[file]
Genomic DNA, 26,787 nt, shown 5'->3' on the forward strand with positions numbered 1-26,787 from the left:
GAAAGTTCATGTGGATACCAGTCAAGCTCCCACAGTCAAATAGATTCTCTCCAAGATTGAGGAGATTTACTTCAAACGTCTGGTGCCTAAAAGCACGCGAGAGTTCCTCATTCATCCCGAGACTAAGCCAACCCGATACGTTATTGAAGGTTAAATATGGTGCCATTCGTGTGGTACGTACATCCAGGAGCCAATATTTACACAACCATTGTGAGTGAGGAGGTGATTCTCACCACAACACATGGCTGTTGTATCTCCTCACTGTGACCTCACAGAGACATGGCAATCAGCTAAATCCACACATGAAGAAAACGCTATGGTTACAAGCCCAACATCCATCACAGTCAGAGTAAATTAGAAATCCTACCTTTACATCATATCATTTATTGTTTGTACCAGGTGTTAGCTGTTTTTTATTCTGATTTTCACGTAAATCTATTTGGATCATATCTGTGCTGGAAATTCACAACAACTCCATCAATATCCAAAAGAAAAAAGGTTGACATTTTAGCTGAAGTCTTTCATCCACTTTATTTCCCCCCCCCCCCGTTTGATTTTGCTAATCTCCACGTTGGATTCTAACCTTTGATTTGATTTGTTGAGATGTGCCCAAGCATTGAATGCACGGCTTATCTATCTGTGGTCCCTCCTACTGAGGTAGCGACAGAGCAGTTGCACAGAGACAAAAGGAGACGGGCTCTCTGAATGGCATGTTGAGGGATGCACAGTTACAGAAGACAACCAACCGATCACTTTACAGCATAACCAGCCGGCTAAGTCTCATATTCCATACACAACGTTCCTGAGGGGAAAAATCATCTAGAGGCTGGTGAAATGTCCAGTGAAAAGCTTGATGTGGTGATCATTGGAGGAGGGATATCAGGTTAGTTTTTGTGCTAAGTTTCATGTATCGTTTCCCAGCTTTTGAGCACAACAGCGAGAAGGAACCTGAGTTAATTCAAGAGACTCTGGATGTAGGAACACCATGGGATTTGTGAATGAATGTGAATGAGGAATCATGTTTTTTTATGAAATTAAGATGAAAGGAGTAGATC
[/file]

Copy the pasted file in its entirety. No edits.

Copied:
Genomic DNA, 26,787 nt, shown 5'->3' on the forward strand with positions numbered 1-26,787 from the left:
GAAAGTTCATGTGGATACCAGTCAAGCTCCCACAGTCAAATAGATTCTCTCCAAGATTGAGGAGATTTACTTCAAACGTCTGGTGCCTAAAAGCACGCGAGAGTTCCTCATTCATCCCGAGACTAAGCCAACCCGATACGTTATTGAAGGTTAAATATGGTGCCATTCGTGTGGTACGTACATCCAGGAGCCAATATTTACACAACCATTGTGAGTGAGGAGGTGATTCTCACCACAACACATGGCTGTTGTATCTCCTCACTGTGACCTCACAGAGACATGGCAATCAGCTAAATCCACACATGAAGAAAACGCTATGGTTACAAGCCCAACATCCATCACAGTCAGAGTAAATTAGAAATCCTACCTTTACATCATATCATTTATTGTTTGTACCAGGTGTTAGCTGTTTTTTATTCTGATTTTCACGTAAATCTATTTGGATCATATCTGTGCTGGAAATTCACAACAACTCCATCAATATCCAAAAGAAAAAAGGTTGACATTTTAGCTGAAGTCTTTCATCCACTTTATTTCCCCCCCCCCCCGTTTGATTTTGCTAATCTCCACGTTGGATTCTAACCTTTGATTTGATTTGTTGAGATGTGCCCAAGCATTGAATGCACGGCTTATCTATCTGTGGTCCCTCCTACTGAGGTAGCGACAGAGCAGTTGCACAGAGACAAAAGGAGACGGGCTCTCTGAATGGCATGTTGAGGGATGCACAGTTACAGAAGACAACCAACCGATCACTTTACAGCATAACCAGCCGGCTAAGTCTCATATTCCATACACAACGTTCCTGAGGGGAAAAATCATCTAGAGGCTGGTGAAATGTCCAGTGAAAAGCTTGATGTGGTGATCATTGGAGGAGGGATATCAGGTTAGTTTTTGTGCTAAGTTTCATGTATCGTTTCCCAGCTTTTGAGCACAACAGCGAGAAGGAACCTGAGTTAATTCAAGAGACTCTGGATGTAGGAACACCATGGGATTTGTGAATGAATGTGAATGAGGAATCATGTTTTTTTATGAAATTAAGATGAAAGGAGTAGATC